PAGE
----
Duck A typical duck has a torpedo-shaped body, a rounded head, and a slightly flattened and rounded bill. Some species are quite small, while others are larger, but they are smaller than geese and swans. They also have relatively long necks, but again, shorter than geese and swans.
Some black-bellied species of ducks such as the Fulvous Whistling-Duck have white underparts, which distinguish it from a pied duck. In females, most species are generally brown with some plumage coloration being different between them. Males on the other hand have a uniform black or black and white plumage that is sometimes marked with iridescent patches of color. In most species, a white wing stripe is seen in flight feathers when the birds are flying away from the observer.
One exception of this rule is the Speckled Teal which is predominantly grey with a light-brown head and neck speckles, except for the male’s mantle which is almost entirely black. Some species of duck, such as the Falcated Duck, have patterns of blue iridescent feathers.
The Mallard for example has a green speculum (patch on primaries visible in flight) bordered by white, and black outer tail feathers. The male has an iridescent dark green to purple head with a white patch near the bill, while the female is mottled brown with a white patch on her crown.
The cinnamon-colored female Mallard has an iridescent green speculum bordered by black and touches of white on each side of its head. They have a large dark green patch at the base of the bill. The male Common Teal has a distinctive green speculum bordered by white with an iridescent purple patch on its brown head. The male Northern Pintail has a blue-green speculum bordered by white and is surrounded by light grey body feathers.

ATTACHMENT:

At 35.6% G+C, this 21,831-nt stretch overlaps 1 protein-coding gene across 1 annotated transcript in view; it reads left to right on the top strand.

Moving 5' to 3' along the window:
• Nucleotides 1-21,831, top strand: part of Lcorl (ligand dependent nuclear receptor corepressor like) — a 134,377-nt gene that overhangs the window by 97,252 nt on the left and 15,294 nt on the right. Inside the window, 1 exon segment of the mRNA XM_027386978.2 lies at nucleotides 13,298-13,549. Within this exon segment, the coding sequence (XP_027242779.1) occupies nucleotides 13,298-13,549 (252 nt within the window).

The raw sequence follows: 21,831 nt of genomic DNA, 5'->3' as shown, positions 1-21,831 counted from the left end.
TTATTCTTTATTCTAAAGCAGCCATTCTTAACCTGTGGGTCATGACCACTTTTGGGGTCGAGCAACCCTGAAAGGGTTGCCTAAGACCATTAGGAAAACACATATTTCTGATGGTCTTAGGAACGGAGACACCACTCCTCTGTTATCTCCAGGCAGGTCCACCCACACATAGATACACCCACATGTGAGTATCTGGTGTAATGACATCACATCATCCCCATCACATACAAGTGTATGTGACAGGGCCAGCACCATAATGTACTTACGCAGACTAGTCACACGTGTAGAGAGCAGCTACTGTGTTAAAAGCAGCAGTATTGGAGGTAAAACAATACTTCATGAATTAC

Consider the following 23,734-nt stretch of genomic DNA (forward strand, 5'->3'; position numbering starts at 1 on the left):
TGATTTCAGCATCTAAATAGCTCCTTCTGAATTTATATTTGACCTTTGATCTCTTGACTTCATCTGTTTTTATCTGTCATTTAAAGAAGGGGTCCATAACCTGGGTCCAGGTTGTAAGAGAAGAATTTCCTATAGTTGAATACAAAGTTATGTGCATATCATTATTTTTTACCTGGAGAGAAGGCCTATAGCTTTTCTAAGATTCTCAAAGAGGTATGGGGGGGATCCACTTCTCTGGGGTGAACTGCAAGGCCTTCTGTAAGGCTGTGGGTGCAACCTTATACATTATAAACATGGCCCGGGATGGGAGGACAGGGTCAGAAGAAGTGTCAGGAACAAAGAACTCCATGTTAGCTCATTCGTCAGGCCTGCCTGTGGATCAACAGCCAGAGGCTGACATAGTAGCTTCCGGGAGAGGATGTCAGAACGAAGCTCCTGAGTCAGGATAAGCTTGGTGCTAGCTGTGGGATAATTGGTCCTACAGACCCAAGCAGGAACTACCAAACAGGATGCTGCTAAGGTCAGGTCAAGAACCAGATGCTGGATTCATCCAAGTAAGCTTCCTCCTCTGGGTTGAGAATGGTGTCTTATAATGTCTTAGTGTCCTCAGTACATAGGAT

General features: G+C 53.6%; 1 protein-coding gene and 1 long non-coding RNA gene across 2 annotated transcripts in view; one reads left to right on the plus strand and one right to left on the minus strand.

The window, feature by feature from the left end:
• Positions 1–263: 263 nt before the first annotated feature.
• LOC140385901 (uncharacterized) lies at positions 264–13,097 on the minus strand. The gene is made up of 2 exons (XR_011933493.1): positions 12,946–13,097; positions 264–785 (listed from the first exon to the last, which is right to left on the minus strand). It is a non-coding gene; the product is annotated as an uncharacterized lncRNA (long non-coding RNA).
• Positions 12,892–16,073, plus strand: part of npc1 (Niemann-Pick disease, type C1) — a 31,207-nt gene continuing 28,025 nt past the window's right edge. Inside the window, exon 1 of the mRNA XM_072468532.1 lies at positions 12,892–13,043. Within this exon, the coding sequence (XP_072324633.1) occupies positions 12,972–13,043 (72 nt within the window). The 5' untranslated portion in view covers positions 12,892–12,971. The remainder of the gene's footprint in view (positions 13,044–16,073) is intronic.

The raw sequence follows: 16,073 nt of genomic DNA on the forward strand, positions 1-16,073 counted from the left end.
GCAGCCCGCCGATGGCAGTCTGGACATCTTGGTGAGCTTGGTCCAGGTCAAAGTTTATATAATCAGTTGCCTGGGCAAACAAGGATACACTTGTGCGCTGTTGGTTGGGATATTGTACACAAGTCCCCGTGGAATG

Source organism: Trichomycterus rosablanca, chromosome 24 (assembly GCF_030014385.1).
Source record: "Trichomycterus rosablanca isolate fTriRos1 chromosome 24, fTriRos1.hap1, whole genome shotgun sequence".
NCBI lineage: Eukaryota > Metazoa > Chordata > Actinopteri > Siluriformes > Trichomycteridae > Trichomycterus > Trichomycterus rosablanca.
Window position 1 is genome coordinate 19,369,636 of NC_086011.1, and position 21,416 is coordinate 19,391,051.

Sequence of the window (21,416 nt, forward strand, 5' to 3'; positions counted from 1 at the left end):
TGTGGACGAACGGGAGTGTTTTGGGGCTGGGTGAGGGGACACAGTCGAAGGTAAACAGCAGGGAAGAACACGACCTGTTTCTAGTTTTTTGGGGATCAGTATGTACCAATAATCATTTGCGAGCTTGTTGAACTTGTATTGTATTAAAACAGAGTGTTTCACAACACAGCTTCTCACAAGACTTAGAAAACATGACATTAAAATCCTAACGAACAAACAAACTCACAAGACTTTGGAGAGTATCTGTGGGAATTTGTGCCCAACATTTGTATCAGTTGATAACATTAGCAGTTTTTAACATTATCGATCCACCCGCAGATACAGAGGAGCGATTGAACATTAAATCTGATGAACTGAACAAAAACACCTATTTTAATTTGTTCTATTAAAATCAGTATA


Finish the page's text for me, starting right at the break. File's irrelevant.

The female Northern Pintail has two color morphs, gray or brown. These ducks also have dark bodies on top with varying amounts of speckles.
Speckled Ducks are on average 33-37 cm (13-15 in.) long, and generally feed by dabbling or walking on land. They are almost exclusively associated with freshwater lakes and ponds, though some species spend their winter around estuaries. When they fly, the speculum feathers do not form a complete ring, and the tail is short compared to other ducks.
Species of duck have relatively short necks, but longer ones than their relatives in Anatidae. They range from 50 to 65 cm (20-26 inches) long with a wingspan of 66 to 80 cm (26-32 inches). The males weigh about 500 g (1 lb.) and the females weigh about 400 g (14 ounces), which is significantly less than most geese and swans.